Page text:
Thursday, August 22, 2013

Too sensational: The defence of the rupee

                                       Miss Prism: Cecily, you will
read your Political Economy
in my absence. The
chapter on the
Fall of the Rupee
you may omit.
It is somewhat too sensational.

-- Oscar Wilde,
The Importance of Being Earnest,
1895.



The graph above superposes the INR/USD exchange rate and Nifty, both reindexed to start at 100 on 15 May 2013. The graph runs till 21 August (i.e. yesterday). The rupee has depreciated by 17% and Nifty has dropped by 13.7%. I feel that the drop in Nifty is substantially about the reversal of reforms of this period. On the exchange rate, I think every short seller of the world got attracted watching the government trying to defend the rupee, which has given overshooting. This problem was exacerbated because RBI had damaged the liquidity of the currency market; when a flood of orders came, the price moved more because the market was shallow.

Here's a kit of readings. By now, almost everyone thinks that the Strong Rupee Policy was a mistake. It's interesting watching people switch positions through this time-line.






And, you may find it interesting to see an updated picture of the evolution of the Indian exchange rate regime [methodology]:


This graph shows a moving window of annualised volatility of the INR/USD exchange rate for the last 15 years, starting from 28 August 1998. Vertical lines show the two dates of structural change of the exchange rate regime. As we see, we had volatility of 1.84% for 4.74 years until 23 May 2003. Then we jumped up to 3.87% volatility for 3.84 years. This lasted till 23 March 2007. We are now in the longest single period under one single exchange rate regime: 6.42 years spent with an annualised volatility of 8.73%. Through this period, every debate on exchange rate policy ended up in favour of exchange rate flexibility. The floating exchange rate is the only stable long-term option for India.

3 comments:

  1. Nifty does not really reflect the mayhem of RBI's moves. Look at the CMIE Banking Index, its down 31% since 15th May 2013 (and 22% since 15th July 2013), thats a third of the mcap weighted banking index! The equal wtd index is even worse!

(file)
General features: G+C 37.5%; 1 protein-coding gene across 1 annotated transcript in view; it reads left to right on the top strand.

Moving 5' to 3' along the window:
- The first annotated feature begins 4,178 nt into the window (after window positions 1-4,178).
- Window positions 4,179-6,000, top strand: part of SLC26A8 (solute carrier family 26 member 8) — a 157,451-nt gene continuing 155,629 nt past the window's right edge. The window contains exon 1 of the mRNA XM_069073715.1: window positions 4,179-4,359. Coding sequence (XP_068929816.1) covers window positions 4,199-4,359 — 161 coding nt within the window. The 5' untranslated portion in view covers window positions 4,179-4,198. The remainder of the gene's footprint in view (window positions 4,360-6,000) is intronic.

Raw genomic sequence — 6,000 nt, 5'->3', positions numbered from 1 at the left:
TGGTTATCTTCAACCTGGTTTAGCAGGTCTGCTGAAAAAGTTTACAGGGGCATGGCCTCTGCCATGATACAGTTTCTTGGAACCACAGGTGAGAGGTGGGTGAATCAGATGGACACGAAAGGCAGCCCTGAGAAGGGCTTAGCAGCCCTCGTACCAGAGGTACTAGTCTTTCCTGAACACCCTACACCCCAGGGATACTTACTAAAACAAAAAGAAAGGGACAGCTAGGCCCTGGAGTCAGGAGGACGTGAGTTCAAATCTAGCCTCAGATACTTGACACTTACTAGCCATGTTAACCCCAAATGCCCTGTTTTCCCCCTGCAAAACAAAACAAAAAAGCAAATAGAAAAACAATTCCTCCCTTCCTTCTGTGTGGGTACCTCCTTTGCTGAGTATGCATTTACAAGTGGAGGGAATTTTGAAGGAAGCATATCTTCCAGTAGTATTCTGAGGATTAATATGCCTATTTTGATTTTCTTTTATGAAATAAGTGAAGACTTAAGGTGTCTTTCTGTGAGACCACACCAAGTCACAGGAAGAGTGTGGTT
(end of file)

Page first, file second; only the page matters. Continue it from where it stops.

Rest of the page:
RBI has probably ended up doing what the Bank of England did in the 90s, tryin to fight the market, when there is no way you could have in the first place. Bank of England, too raised short term interest rates, but ended up helping the likes of George Soros with billion dollar profits, I am pretty sure this rout would have resulted in many such currency trading heroes for the next decade!

    Eventually, BOE backed off and let the pound depreciate which eventually helped England recover (i.e. lowered inflation in the coming years and improved export earnings, thanks to improved competitiveness owing to current devaluation).

    How difficult was it for the RBI to let the same happen here?

    ReplyDelete
  2. "...Even these metallic problems have their melodramatic sides."

    Loved it. Thanks for the quote. Shows how the more things change, they remain the same.

    ReplyDelete
  3. There is a nice article by Surjit Bhalla in Financial Express:

    It's the interest rate, stupid.

    It seems to me (and maybe I am wrong, what do I know):
    a) that the entire crisis is due to fiscal measures affecting food inflation and lack of clarity at RBI regarding what inflation index it is looking at and targeting and its mismanaging of inflation expectations (rather than the actual interest rate policy).
    b) It seems the gdp deflator is coming down to under 2% while food inflation will be high, probably implying that RBI needed to define a proper index it would target (non-food cpi or something) and use that for monetary policy? That is assuming that RBI/monetary policy can't do anything about food inflation.
    c) cpi is used for wage inflation both in private and public sector and the govt needs to be held accountable for the food inflation part of it. I wonder if the best way would have been to make the gdp deflator be the cpi. Does that make sense? We would be recording -ve growth now and lower growth in the past couple of years if this was done. That would certainly have got the govt's attention.

    RBI could have actually cut rates if non-food inflation has been lower as suggested in the article. But, RBI needed to be clear on its policy objectives 3-4 years back. It needs to define whatever index is appropriate and maintain the credibility of maintaining a target on it. Right now, it seems its all over the place and it doesn't know what it wants to do on inflation targeting, even without the short term measures of the last couple of months.

    ReplyDelete

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